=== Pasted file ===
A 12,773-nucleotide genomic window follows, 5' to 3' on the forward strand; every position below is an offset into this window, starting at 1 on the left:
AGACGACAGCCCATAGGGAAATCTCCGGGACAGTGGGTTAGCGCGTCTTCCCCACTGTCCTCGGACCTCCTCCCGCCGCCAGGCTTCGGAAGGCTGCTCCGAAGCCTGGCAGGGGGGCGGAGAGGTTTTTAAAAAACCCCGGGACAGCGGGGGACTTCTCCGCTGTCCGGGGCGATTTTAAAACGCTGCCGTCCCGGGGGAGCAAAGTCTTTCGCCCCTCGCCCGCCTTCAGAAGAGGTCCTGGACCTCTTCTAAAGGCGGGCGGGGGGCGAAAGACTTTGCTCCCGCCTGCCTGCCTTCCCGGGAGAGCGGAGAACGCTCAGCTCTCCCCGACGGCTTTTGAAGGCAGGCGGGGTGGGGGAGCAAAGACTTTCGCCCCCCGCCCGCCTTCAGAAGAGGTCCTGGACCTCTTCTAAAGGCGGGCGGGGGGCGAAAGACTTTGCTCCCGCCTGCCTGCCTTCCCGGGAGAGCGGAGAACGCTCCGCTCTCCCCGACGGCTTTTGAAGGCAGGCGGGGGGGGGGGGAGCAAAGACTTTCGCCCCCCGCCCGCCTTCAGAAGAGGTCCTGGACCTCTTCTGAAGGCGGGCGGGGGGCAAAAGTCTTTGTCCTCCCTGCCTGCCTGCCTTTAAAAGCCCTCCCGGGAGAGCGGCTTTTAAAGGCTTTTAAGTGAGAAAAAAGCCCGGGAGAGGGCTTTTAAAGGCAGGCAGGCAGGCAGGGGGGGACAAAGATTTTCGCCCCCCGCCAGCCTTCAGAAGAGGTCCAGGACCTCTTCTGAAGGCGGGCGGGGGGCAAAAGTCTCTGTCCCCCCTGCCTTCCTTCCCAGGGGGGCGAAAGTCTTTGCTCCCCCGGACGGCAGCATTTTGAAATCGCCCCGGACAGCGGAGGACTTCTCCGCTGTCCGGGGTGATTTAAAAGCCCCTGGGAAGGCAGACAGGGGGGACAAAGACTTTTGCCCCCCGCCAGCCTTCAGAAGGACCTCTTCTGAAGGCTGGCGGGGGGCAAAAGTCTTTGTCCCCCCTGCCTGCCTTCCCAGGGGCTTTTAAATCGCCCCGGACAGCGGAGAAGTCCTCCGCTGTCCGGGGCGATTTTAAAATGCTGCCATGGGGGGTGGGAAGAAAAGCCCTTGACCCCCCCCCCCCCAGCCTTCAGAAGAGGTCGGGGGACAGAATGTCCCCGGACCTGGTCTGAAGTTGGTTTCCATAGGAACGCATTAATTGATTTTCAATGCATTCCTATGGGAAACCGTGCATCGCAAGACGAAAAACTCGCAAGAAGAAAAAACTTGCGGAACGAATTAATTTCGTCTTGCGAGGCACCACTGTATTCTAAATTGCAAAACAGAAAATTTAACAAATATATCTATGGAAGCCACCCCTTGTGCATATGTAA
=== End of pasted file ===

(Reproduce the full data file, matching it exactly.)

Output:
A 12,773-nucleotide genomic window follows, 5' to 3' on the forward strand; every position below is an offset into this window, starting at 1 on the left:
AGACGACAGCCCATAGGGAAATCTCCGGGACAGTGGGTTAGCGCGTCTTCCCCACTGTCCTCGGACCTCCTCCCGCCGCCAGGCTTCGGAAGGCTGCTCCGAAGCCTGGCAGGGGGGCGGAGAGGTTTTTAAAAAACCCCGGGACAGCGGGGGACTTCTCCGCTGTCCGGGGCGATTTTAAAACGCTGCCGTCCCGGGGGAGCAAAGTCTTTCGCCCCTCGCCCGCCTTCAGAAGAGGTCCTGGACCTCTTCTAAAGGCGGGCGGGGGGCGAAAGACTTTGCTCCCGCCTGCCTGCCTTCCCGGGAGAGCGGAGAACGCTCAGCTCTCCCCGACGGCTTTTGAAGGCAGGCGGGGTGGGGGAGCAAAGACTTTCGCCCCCCGCCCGCCTTCAGAAGAGGTCCTGGACCTCTTCTAAAGGCGGGCGGGGGGCGAAAGACTTTGCTCCCGCCTGCCTGCCTTCCCGGGAGAGCGGAGAACGCTCCGCTCTCCCCGACGGCTTTTGAAGGCAGGCGGGGGGGGGGGGAGCAAAGACTTTCGCCCCCCGCCCGCCTTCAGAAGAGGTCCTGGACCTCTTCTGAAGGCGGGCGGGGGGCAAAAGTCTTTGTCCTCCCTGCCTGCCTGCCTTTAAAAGCCCTCCCGGGAGAGCGGCTTTTAAAGGCTTTTAAGTGAGAAAAAAGCCCGGGAGAGGGCTTTTAAAGGCAGGCAGGCAGGCAGGGGGGGACAAAGATTTTCGCCCCCCGCCAGCCTTCAGAAGAGGTCCAGGACCTCTTCTGAAGGCGGGCGGGGGGCAAAAGTCTCTGTCCCCCCTGCCTTCCTTCCCAGGGGGGCGAAAGTCTTTGCTCCCCCGGACGGCAGCATTTTGAAATCGCCCCGGACAGCGGAGGACTTCTCCGCTGTCCGGGGTGATTTAAAAGCCCCTGGGAAGGCAGACAGGGGGGACAAAGACTTTTGCCCCCCGCCAGCCTTCAGAAGGACCTCTTCTGAAGGCTGGCGGGGGGCAAAAGTCTTTGTCCCCCCTGCCTGCCTTCCCAGGGGCTTTTAAATCGCCCCGGACAGCGGAGAAGTCCTCCGCTGTCCGGGGCGATTTTAAAATGCTGCCATGGGGGGTGGGAAGAAAAGCCCTTGACCCCCCCCCCCCCAGCCTTCAGAAGAGGTCGGGGGACAGAATGTCCCCGGACCTGGTCTGAAGTTGGTTTCCATAGGAACGCATTAATTGATTTTCAATGCATTCCTATGGGAAACCGTGCATCGCAAGACGAAAAACTCGCAAGAAGAAAAAACTTGCGGAACGAATTAATTTCGTCTTGCGAGGCACCACTGTATTCTAAATTGCAAAACAGAAAATTTAACAAATATATCTATGGAAGCCACCCCTTGTGCATATGTAA